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Light That Failed, The
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Dick Heldar is a war correspondent and an artist, well-known for the drawings he sends home to the London papers from wars in exotic places like Sudan. When he returns to London, he attempts to make a career for himself as a serious artist -- and re-encounters his childhood sweetheart, Maisie. The pair fall in love. And then he learns that a minor problem with his eyes is actually the onset of blindness, incurable -- the result of a head wound he took during the war. And as his vision fails, the light of everything around him -- his life, his hopes, his dreams -- fail with it. There are trerrible choies to be made -- between the love of the woman he treasures . . . and the love of the men who stood by him at the front. (Jacketless library hardcover)
Torpenhow was sprawling in a long chair with a small fox-terrier asleep on his chest, while Dick was preparing a canvas. A dais, a background, and a lay-figure were the only fixed objects in the place. They rose from a wreck of oddments that began with felt-covered water-bottles, belts, and regimental badges, and ended with a small bale of second-hand uniforms and a stand of mixed arms.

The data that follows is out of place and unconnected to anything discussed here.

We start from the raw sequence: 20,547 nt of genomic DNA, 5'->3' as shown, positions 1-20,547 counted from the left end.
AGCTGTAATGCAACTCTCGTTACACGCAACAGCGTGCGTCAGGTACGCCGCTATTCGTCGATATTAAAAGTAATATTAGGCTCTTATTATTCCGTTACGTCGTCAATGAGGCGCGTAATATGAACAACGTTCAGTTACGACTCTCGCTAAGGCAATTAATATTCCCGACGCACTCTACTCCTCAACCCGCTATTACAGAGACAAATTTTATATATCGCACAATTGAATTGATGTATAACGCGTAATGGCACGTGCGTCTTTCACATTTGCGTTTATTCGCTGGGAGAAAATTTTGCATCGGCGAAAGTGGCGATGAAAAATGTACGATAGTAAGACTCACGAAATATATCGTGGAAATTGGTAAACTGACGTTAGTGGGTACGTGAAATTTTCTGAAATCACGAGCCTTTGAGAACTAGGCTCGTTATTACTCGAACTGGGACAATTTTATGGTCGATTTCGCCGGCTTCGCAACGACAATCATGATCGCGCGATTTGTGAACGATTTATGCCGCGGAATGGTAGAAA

The Merriam-Webster Encyclopedia of Literature
Novel by Rudyard Kipling, published in 1890. The book, which includes autobiographical elements, describes the youth and manhood of Dick Heldar and traces his efforts as a war correspondent and artist whose sketches of British battles in the Sudan become popular. When he returns to London, he begins painting his masterpiece, racing against time because a battle wound has caused his eyesight to progressively fail. Kipling wrote two separate endings to The Light That Failed, a happy ending for the version published in Lippincott's Monthly Magazine in January 1890 and an unhappy ending for the version published in book form a few months later.
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